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A THOUSAND SHARDS OF GLASS

thousand shards of glass

A Thousand Shards of Glass is a one woman performance, written by Ben Pacey, that is part play and part poetry reading. The use of beautifully crafted words and immersive sound and lighting creates a rich a world for the audience to get lost in. Lucy Ellinson, with the help of director Jane Packman and music & sound design by Lewis Gibson, leads your mind away from reality for a short time, evoking childhood memories of story telling and make believe.

The staging is simple, a ring of lights indicates the performance space with seating arranged in a circle around it. There are no props, except for two portable speakers, any images that spring to mind are conjured by the words, sound effects and the depths of your own imagination. The surround sound adds to the feeling you are lost in the world right along side the performer.

Before she leads you to your seats, Lucy encourages you to let go, forget the words and feel. In such a small intimate space it would be easy to feel intimidated but she is welcoming and friendly, greeting audience members a few at a time, immediately putting you at ease. The audience interaction is playful and never forced, you feel yourself willing to participate in the story.

This piece draws influences from a variety sources. It playfully mixes spy adventure with computer games, graphic novels and a touch of fantasy. The story line is a loose one, but that’s not a bad thing. By using poetry, not prose, the text is open to interpretation, I doubt whether any two people in the room had the same imagery in mind.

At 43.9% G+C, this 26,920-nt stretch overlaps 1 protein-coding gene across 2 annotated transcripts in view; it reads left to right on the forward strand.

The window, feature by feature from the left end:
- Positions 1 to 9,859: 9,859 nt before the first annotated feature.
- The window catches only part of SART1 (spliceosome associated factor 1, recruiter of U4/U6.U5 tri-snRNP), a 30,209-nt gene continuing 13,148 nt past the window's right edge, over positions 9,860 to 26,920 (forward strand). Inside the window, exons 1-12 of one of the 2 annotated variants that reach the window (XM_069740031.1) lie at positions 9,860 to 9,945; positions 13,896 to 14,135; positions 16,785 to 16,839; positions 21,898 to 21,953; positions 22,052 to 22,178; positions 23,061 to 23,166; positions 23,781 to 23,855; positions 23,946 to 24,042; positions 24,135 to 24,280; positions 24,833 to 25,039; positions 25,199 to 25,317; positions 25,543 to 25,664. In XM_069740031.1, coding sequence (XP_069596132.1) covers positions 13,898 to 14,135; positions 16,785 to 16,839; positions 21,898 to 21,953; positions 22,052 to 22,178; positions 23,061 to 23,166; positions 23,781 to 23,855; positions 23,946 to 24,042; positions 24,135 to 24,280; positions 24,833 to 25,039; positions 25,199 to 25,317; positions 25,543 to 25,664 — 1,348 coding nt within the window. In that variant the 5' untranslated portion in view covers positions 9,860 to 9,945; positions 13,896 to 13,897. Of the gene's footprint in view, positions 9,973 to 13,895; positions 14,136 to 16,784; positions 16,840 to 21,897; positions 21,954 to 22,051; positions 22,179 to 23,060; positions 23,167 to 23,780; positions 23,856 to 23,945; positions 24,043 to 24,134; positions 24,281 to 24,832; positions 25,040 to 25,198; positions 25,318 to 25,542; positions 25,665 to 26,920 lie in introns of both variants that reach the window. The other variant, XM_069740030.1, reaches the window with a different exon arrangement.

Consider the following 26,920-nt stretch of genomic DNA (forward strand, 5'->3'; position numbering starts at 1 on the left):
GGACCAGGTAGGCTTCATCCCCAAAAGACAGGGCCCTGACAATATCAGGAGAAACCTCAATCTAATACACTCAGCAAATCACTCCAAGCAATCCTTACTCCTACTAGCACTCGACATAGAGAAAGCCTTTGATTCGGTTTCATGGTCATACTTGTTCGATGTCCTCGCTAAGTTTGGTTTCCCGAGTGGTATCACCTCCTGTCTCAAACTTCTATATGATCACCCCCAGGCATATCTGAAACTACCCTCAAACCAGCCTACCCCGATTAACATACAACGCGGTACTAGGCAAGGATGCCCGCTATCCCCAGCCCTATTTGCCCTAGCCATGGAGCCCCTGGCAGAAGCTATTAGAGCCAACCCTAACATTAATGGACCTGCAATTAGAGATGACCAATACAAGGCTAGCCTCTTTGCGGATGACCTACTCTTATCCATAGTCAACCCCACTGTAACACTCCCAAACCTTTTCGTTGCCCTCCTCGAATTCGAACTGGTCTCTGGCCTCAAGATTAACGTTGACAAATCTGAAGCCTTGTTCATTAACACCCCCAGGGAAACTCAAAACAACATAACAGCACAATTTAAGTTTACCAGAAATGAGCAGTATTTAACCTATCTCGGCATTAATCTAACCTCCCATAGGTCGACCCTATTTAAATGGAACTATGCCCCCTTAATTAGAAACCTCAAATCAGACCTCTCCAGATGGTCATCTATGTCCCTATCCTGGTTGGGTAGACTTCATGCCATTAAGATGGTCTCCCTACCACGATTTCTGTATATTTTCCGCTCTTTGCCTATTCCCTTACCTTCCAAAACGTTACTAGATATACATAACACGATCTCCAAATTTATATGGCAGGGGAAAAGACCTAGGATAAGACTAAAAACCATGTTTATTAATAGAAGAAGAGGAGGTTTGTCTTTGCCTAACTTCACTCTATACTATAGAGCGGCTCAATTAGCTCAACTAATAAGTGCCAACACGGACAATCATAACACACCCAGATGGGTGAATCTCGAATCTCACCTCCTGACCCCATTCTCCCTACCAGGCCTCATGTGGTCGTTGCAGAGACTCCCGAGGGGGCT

I felt privileged to be a part of such an intimate performance. It felt personal, because when a space is so sparse, your mind’s eye fills in the blanks with your own experiences and projects them onto Lucy as she navigates the dream world she has found herself in. The character she portrays is moving through the action much like the spectators are, with little idea of the eventual outcome. During the performance I found myself not only watching Lucy but watching the other people I was sharing this experience with, wondering if they were thinking and feeling the same as me.

Leaving the auditorium I was unsure what had actually happened during the course of the play but it didn’t matter. To be given permission to not over analyse the piece and live in the present was liberating and regardless of whether I understood what was going on, Lucy’s energy and charisma is infectious, and I left feeling as though I’d experienced something new and exciting. What I took away from this evening was greater than an intellectual understanding of a text, it was a deeper feeling that there is no limit to your imagination or what can be achieved in a theatrical setting.

On some level, to review this piece goes against its vision. At its heart, Theatre is about personal experience and living in the moment, and no two person’s experience will ever be truly the same. A Thousand Shards of Glass is cleverly crafted and engaging, allowing you to enter a place within your consciousness that is rarely entered in day to day life once you are part of the adult world.

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Reviewed 22/04/13

By Catherine Duffy
@Cat_Duffy

22nd – 23rd Apr 2013
Albany Theatre, London, SE8.

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